billyT 1051am - you have every reason to be disturbed. The only solace I can offer (and imbibe myself) is that in 1942, after ten years of depression and leftwing media hype, communism was seriously considered as the preferred way to govern society - Moscow-supplied newsreels of happy peasants dancing after an abundant harvest on their potemkin collective farm were firmly planted in every head.

Communism was comprehensive government control of a society which proscribed private ownership, and dictated that disbursement of every resource, and it seemed to work. In that context, and the command environment of WW2, such a SCOTUS ruling should be viewed. Hopefully, Obama's America, even though launched on years of Great Society programs, will call for a different verdict from today's SCOTUS.

Michael Anderson

Here's a great comment from a recent SF Chronicle article about PPACA. He nails it: we have two-tiers of health care. As a small business owner, I am on the short end of the stick, subsidizing anyone who has ever sucked the public teat, as well as those who we are unwilling to let die outside the ER if we were to bar their entry.

Mikey D., why do you believe that you have the right to deprive me of my liberty by forcing me at gunpoint to subsidize these two classes of people?? Ayn Rand would not approve.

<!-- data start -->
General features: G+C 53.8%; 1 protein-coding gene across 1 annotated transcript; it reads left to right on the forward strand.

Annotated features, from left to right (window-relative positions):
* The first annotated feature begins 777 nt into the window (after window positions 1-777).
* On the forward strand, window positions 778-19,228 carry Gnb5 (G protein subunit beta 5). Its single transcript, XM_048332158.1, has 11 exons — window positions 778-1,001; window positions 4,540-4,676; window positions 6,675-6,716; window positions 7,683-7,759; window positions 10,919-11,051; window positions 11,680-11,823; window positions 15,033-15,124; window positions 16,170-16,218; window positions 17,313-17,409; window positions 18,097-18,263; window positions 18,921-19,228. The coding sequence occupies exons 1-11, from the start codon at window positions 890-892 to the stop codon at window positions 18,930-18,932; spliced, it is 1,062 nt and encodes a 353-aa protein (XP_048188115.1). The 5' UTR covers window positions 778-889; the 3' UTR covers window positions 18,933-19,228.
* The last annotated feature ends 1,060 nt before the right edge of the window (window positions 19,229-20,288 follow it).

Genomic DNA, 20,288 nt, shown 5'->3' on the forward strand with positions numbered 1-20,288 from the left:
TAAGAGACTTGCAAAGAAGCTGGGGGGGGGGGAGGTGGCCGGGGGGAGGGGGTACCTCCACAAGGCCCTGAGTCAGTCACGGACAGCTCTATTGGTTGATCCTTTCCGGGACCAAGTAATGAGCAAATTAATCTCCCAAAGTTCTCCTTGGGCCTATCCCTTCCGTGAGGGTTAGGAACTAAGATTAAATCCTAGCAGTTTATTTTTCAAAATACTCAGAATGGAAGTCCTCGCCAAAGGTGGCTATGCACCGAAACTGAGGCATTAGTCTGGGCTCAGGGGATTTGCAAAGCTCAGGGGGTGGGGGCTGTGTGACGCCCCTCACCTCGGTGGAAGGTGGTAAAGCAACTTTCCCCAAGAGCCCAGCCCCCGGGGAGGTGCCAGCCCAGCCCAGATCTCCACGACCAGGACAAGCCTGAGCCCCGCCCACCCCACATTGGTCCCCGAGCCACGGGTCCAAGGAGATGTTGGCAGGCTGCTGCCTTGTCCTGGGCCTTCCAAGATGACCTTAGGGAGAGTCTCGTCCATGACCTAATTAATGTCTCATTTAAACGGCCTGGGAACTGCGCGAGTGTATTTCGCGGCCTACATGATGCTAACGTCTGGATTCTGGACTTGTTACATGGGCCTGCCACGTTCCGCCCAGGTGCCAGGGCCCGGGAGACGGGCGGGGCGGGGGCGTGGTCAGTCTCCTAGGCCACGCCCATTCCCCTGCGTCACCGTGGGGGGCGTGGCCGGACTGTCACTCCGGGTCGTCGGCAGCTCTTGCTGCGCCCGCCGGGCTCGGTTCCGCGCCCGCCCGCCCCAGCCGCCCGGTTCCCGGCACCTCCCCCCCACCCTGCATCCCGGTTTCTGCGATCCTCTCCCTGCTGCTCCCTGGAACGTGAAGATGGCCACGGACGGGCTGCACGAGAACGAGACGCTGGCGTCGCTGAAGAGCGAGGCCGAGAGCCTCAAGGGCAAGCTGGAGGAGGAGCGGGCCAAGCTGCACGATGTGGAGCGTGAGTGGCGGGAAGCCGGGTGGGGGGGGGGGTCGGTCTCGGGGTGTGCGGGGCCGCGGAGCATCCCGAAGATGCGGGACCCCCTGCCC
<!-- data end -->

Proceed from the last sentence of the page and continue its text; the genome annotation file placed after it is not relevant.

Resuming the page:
"Never had one. Maybe in 2014 when Obamacare comes full online and we all have medical insurance coverage at reasonable and affordable prices (one can hope, anyway).
There are something like 50 million people in the USA w/o medical insurance. This approximately 1/6 of the total population of the USA does not have a doctor to go to or consult with.
So it is REALLY annoying when every drug ad on TV, every health article in the papers and so on tell you to "consult with your doctor" before undertaking whatever they are recommending. Sure, let me dial up the doc. Oops, but I don't have a doc!
Sure there are free clinics around (but you usually have to first qualify to get help). And you can go to the emergency room if something isn't working right now. But you are not going to be able to get preventive care like a colonoscopy or any type of operation, even something minor like hemorrhoid rubber banding w/o being homeless or truly destitute (less than $3,000 in liquid savings).